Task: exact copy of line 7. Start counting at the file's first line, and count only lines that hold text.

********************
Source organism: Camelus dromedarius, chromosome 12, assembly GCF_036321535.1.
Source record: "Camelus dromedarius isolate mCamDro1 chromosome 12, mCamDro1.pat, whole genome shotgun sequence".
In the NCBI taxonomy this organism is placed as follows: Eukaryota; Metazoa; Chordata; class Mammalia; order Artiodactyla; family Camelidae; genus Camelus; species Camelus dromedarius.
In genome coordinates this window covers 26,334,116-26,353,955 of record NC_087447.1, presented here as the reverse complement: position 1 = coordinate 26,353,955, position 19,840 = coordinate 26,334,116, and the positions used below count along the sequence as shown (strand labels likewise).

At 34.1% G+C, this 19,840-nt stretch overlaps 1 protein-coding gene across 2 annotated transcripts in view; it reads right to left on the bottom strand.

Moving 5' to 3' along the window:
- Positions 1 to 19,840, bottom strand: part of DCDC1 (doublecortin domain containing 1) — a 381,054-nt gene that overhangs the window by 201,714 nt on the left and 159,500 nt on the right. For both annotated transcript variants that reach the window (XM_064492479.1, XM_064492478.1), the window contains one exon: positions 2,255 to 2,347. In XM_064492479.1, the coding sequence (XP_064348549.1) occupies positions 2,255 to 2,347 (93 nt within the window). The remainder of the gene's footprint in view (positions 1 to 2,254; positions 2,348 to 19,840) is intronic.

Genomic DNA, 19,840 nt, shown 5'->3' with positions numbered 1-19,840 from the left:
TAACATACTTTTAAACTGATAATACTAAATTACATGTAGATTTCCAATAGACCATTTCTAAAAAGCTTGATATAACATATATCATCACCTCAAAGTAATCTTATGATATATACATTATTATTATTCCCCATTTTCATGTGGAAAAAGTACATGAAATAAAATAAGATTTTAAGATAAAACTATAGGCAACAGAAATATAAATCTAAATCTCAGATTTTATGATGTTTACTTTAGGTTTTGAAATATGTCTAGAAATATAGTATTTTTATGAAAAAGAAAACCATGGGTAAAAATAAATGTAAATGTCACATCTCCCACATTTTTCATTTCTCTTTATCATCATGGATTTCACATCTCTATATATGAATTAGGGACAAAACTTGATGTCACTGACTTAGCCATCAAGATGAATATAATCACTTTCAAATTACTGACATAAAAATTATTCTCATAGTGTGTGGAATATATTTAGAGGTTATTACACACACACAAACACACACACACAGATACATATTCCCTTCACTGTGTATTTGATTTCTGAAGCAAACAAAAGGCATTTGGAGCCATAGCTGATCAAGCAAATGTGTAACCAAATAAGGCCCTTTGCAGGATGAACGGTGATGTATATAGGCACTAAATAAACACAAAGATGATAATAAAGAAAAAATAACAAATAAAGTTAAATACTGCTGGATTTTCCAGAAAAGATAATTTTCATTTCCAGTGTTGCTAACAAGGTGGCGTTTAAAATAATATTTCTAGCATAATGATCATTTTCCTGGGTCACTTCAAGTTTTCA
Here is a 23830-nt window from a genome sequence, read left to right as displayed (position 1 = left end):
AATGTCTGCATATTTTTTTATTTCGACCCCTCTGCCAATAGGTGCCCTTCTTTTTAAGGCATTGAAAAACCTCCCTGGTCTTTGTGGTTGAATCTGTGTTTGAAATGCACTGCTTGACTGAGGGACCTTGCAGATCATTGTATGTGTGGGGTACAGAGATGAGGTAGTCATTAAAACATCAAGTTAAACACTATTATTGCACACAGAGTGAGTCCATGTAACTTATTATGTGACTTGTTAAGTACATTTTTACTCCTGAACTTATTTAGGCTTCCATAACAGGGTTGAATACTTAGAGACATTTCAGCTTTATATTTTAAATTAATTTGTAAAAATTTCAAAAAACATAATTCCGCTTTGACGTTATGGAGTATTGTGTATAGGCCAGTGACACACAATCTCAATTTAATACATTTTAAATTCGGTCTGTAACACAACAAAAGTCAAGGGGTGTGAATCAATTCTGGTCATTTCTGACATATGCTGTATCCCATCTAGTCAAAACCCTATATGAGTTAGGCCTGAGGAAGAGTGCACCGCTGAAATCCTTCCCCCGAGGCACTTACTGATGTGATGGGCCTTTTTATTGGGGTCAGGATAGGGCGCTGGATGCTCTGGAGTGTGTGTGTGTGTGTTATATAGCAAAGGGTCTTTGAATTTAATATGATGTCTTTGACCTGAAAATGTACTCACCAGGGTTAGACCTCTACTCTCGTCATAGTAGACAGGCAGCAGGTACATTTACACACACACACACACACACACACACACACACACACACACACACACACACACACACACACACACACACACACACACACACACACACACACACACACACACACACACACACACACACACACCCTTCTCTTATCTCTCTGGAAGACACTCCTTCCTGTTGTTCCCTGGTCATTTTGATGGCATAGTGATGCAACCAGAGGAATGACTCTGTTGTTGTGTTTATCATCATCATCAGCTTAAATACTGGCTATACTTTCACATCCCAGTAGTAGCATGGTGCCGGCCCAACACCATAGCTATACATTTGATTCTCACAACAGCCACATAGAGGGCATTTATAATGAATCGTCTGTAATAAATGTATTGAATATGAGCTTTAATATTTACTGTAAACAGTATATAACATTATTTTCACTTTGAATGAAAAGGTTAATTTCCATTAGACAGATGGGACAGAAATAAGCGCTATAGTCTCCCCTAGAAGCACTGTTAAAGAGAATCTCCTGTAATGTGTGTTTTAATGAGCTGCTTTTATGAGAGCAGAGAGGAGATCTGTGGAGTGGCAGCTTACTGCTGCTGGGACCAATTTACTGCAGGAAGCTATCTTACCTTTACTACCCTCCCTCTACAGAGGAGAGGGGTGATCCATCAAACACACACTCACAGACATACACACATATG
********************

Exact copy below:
- Positions 1 to 19,840, bottom strand: part of DCDC1 (doublecortin domain containing 1) — a 381,054-nt gene that overhangs the window by 201,714 nt on the left and 159,500 nt on the right. For both annotated transcript variants that reach the window (XM_064492479.1, XM_064492478.1), the window contains one exon: positions 2,255 to 2,347. In XM_064492479.1, the coding sequence (XP_064348549.1) occupies positions 2,255 to 2,347 (93 nt within the window). The remainder of the gene's footprint in view (positions 1 to 2,254; positions 2,348 to 19,840) is intronic.